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Today’s slice comes from the book, The Brave Question Payoff, by Dr. Alan Zimmerman. I had the opportunity to see Dr. Zimmerman speak during a January PD day, and if you have the chance, find a way to see him.  You can find my write up of that day here.  The book itself is separated into groups of questions designed to get deeper conversations started, either a staff, a family, or even a gathering of friends. It was well worth the money spent to purchase it as I use this as a place to pull writing prompt questions from.

Anyway, my question to answer today:

What experience or interaction have you had with another culture that has affected you?

My first year of teaching was in Alaska, and not just the Alaska of the road system, it was bush Alaska. Imagine 1994, I’d just graduated college in the previous December, gotten married in March, and April, we traveled to Minneapolis to a job fair. There, we interviewed with the Bering Strait School District (a district the size of Washington state in square miles). Two weeks after that, we had a second phone interview, had contracted faxed to us, signed them, faxed them back, and we were off.

Now, this district isn’t like the pictures you see of Alaska with trees and glaciers. No, this is real, bush country Alaska, where supplies are flown in daily because there are no roads in or out of the town. This is where you see what damage alcohol has to natives as you watch men and women yelling at each other drunk. This is where you see salmon drying next to run down homes, where men go out in groups because the caribou herd is near, and where your school district owns its own airplane. This is real, in your face Alaska.

My experience changed me, because I was the minority. We taught Inupiat  Eskimos, who were some of the most interesting people I’ve ever met. The kids were like none I’ve ever had, before or since. The high schoolers were welcoming, but stand offish, having had white teachers come and go before. The sixth graders that I taught were the most open students I’ve come across, inquisitive about everything that was “the lower 48”.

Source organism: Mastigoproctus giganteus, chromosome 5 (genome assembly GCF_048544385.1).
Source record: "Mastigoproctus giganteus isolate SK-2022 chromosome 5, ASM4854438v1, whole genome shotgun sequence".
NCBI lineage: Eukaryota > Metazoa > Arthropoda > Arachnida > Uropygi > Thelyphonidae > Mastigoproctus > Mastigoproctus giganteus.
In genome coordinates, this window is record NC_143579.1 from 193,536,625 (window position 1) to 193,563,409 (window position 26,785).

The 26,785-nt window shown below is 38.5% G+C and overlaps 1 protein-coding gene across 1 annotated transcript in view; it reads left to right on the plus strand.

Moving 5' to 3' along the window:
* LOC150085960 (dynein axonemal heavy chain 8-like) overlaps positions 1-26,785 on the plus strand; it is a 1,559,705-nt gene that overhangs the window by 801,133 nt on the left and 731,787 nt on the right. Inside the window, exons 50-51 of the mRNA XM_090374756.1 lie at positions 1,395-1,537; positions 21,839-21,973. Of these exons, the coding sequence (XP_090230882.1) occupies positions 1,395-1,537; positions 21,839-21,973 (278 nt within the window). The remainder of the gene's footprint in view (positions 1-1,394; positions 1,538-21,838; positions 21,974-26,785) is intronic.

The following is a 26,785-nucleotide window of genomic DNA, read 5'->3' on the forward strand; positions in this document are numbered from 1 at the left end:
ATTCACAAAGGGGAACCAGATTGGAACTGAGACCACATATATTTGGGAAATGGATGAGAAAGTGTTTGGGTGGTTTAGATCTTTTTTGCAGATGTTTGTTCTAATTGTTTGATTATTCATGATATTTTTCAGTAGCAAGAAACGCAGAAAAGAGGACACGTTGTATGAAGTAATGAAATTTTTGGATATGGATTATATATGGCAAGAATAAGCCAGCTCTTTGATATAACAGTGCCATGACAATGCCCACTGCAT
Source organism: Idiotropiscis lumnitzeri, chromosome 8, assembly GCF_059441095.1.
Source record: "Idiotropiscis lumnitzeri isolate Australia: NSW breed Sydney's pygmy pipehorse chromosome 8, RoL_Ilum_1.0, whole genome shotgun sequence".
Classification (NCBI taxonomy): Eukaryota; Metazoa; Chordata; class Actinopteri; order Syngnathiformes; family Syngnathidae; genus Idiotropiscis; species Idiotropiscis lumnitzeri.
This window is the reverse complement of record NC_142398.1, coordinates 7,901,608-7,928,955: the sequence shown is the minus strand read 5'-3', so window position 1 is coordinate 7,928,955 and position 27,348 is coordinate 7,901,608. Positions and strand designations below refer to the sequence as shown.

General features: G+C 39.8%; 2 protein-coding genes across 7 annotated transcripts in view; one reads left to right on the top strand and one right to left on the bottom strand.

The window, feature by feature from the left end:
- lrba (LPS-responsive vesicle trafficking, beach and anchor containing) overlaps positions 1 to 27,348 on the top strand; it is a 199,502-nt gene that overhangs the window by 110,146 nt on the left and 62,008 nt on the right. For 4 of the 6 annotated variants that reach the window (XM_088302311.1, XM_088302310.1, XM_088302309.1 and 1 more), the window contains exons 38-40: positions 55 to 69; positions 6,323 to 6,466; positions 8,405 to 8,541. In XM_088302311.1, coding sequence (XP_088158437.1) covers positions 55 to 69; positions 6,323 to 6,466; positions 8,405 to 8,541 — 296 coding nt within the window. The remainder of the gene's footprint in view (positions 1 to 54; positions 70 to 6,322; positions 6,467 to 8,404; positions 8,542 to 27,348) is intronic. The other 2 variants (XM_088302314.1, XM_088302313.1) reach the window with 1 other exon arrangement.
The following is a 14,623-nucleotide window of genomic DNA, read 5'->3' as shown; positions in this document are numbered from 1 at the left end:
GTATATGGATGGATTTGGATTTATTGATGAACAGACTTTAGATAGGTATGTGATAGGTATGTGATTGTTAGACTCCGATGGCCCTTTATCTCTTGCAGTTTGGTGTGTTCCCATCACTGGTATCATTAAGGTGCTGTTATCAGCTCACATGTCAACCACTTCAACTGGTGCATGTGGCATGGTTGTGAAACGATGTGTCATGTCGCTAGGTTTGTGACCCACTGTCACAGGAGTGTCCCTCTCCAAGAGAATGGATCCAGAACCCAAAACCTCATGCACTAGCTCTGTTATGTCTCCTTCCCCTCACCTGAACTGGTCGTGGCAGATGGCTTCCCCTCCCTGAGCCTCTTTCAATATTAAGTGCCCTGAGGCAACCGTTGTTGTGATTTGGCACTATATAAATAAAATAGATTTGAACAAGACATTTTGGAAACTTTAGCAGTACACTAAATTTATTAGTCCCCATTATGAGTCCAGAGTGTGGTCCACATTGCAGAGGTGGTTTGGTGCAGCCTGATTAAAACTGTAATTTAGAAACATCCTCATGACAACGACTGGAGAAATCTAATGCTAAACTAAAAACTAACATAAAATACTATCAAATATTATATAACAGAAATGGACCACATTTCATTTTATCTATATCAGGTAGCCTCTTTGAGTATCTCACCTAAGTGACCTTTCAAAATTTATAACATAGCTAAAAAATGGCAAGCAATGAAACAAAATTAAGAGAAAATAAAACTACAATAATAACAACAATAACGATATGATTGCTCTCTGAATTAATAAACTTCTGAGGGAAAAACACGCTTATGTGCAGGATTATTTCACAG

However, as open and welcoming as the students were, the parents and grandparents were almost the opposite. The grandparents, as children, saw white missionaries come in and call their native traditions “works of the devil”. They had mouths washed out with soap if they spoke their native tongue, were beaten for practicing native dance, and watched as their culture slowly began to die. Their children (the parents of students I had) heard these stories and saw the aftermath of all of this. Needless to say, there were trust issues.

We were called various native ethic slurs during our time there (we were only there a year), which really gave me a better understand of what the term “minority” meant. We had other smaller things: being served last at a supper, last ones to get luggage off the plane, kids who’d talk to us like crazy, but would button up when parents were around, those kinds of small slights. As an Iowa boy who’d only really traveled around the Mid-West, it was eye-opening to say the least.

But it wasn’t all negative either. I watch as elders were celebrated repeatedly, both both their parents and grandchildren.  In a culture where we shun our older generation, this was always fun to watch.  I was invited to go ice fishing with a group of parents(bad idea, it was REALLY cold and I underdressed), which was very awesome to take part in, though they made fun of me afterwards (rightfully so!).  The basketball team nicknamed me “Snowbound” because as a male coach, I had to pay my own way to away games. The two times I did that, we had problems and ended up staying an extra night! 🙂 I had the chance to take a group of sixth grade boys to a tournament in the next village, so we loaded up the airplane and stayed the weekend. I had moose, reindeer, caribou, and many other local foods.

As I think about that experience, there were so many things that I know I’ve forgotten, but the attitude towards whites, both good and bad, have stuck with me. As we talk about race relations, I think back to those times in the village where I didn’t feel at all comfortable and have a bit more empathy for those in the minority.  Had we stayed longer, some trust would have been built, but as it were, I’ll never forget my time there.

On a much lighter note, two of my former students made contact with me, and we are now Facebook friends. It’s amazing the connections that can be regained through the explosion of technology, even in rural Alaska! 🙂